Veteran nose tackle Linval Joseph shakes his head incredulously, pointing out the way he tapes fingers together over black gloves and adds extra protection to his thumbs to prevent them from catching on shoulder pads or getting bent back.
Weatherly, entering his fourth season at defensive end for the Vikings, said the idea of leaving his hands unprotected makes him “paranoid.”
“I’ve ripped gloves, and it’s like, if I wasn’t wearing gloves, that would definitely be my hands ripped open in the palm and stuff,” Weatherly said. “Any defensive lineman who plays without gloves, or finger tape or wrist tape – nope. That’s a different breed right there.”
Several of his defensive teammates attributed that toughness to Mata’afa’s Samoan heritage, speaking admirably of the grit with which he plays.
“Most defensive linemen, they play with gloves because they’ve got to protect their fingers. But he’s Samoan, so I guess that shows how tough he is,” Hunter said. “He’s a tough kid. That doesn’t faze him, in my opinion.”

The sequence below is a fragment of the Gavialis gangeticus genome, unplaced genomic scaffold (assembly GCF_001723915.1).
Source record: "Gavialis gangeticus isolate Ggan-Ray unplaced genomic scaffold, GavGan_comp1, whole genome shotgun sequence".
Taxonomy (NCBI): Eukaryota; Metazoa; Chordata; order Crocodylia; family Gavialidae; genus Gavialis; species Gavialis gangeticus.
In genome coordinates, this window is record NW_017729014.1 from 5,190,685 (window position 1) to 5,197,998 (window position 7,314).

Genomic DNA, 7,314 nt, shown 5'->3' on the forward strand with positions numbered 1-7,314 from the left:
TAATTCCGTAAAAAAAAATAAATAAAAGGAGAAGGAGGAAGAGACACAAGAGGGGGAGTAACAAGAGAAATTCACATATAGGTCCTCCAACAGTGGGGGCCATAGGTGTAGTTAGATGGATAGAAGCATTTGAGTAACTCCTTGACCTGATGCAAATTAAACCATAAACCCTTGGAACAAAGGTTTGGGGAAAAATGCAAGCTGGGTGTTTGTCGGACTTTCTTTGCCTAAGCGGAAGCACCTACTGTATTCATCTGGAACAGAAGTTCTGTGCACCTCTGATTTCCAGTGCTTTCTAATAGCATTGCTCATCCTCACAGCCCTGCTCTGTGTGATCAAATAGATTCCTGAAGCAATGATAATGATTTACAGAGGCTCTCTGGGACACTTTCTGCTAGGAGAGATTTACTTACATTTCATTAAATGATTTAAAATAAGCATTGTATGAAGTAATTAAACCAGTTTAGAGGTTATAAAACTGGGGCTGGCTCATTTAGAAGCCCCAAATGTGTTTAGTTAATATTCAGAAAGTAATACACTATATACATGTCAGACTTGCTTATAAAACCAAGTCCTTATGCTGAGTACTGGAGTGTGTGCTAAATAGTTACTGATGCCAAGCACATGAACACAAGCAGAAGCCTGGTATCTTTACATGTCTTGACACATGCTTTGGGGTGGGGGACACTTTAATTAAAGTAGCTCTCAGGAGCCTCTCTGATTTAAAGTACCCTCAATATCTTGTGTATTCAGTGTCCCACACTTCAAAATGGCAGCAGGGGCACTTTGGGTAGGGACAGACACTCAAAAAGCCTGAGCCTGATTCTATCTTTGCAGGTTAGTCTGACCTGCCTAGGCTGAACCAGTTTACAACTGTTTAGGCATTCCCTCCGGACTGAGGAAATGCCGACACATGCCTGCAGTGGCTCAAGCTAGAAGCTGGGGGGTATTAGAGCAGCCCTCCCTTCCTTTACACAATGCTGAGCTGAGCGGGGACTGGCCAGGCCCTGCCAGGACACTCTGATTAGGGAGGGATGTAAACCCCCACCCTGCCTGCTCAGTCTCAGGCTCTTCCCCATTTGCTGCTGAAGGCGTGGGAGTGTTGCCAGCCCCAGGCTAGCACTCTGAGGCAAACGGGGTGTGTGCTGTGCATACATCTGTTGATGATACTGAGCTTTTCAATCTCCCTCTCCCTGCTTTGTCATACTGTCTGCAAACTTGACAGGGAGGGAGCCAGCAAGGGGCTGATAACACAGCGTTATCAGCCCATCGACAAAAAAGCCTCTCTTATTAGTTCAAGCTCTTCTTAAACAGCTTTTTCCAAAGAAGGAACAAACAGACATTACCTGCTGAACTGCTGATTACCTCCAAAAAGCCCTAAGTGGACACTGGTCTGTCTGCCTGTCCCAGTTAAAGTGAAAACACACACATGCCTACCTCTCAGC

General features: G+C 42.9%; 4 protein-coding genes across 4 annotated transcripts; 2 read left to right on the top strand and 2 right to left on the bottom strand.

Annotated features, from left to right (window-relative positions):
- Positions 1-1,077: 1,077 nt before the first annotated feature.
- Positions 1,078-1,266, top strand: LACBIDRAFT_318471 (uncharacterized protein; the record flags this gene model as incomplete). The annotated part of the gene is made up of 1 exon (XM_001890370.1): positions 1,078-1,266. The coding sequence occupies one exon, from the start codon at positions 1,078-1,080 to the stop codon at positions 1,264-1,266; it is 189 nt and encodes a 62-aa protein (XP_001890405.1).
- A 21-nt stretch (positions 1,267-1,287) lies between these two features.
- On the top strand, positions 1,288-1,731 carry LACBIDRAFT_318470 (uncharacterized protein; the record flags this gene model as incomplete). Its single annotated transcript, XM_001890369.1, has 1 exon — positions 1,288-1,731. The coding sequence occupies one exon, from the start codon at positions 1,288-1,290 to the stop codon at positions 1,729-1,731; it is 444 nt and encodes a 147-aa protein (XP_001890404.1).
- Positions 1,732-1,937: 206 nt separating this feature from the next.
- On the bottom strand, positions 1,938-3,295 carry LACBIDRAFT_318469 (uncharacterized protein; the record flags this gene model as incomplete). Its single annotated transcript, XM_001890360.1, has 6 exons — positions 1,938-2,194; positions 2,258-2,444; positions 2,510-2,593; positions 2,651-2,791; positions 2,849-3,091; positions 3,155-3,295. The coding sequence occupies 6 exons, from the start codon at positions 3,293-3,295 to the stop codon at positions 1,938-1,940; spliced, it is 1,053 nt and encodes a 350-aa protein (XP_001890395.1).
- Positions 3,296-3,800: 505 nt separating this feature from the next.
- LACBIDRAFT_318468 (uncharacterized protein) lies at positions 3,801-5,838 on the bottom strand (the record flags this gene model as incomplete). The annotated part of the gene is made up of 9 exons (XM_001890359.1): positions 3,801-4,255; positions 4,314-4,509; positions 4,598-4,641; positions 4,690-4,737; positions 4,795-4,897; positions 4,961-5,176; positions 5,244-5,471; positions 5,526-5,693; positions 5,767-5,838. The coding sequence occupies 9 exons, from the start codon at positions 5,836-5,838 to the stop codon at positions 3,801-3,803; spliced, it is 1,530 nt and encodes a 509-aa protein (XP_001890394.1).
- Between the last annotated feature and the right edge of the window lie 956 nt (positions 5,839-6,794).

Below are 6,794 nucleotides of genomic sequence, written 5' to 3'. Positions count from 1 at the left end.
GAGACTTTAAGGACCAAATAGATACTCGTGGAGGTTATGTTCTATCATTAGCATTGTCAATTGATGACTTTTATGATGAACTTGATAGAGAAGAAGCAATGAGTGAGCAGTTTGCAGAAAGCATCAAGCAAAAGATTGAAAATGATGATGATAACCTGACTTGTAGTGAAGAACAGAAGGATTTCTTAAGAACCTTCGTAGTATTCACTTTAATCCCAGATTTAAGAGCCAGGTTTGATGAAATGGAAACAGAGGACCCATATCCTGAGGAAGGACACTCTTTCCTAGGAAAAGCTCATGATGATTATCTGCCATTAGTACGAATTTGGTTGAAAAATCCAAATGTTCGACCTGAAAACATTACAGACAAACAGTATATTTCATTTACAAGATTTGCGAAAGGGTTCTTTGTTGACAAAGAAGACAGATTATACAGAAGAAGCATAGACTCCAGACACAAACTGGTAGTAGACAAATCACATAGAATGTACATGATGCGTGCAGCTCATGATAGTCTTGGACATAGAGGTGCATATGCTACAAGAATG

Barr, who also spends time during practice with the defensive line group, weighed in.
“Honestly, every time I play with a [Polynesian], they don’t wear gloves. That’s just how they do it. They’re just built differently,” Barr said. “I have to have [gloves] on. He’s naturally, I guess, just strong. He doesn’t need that extra protection. He’s built protected, you know? He was just born that way.
“It’s just his model, and I kind of like it. You don’t see it very often,” Barr added.
When Vikings defensive line coach Andre Patterson saw Mata’afa’s exposed hands start to get dinged up, he decided to “ask him point-blank” about the apparel decision.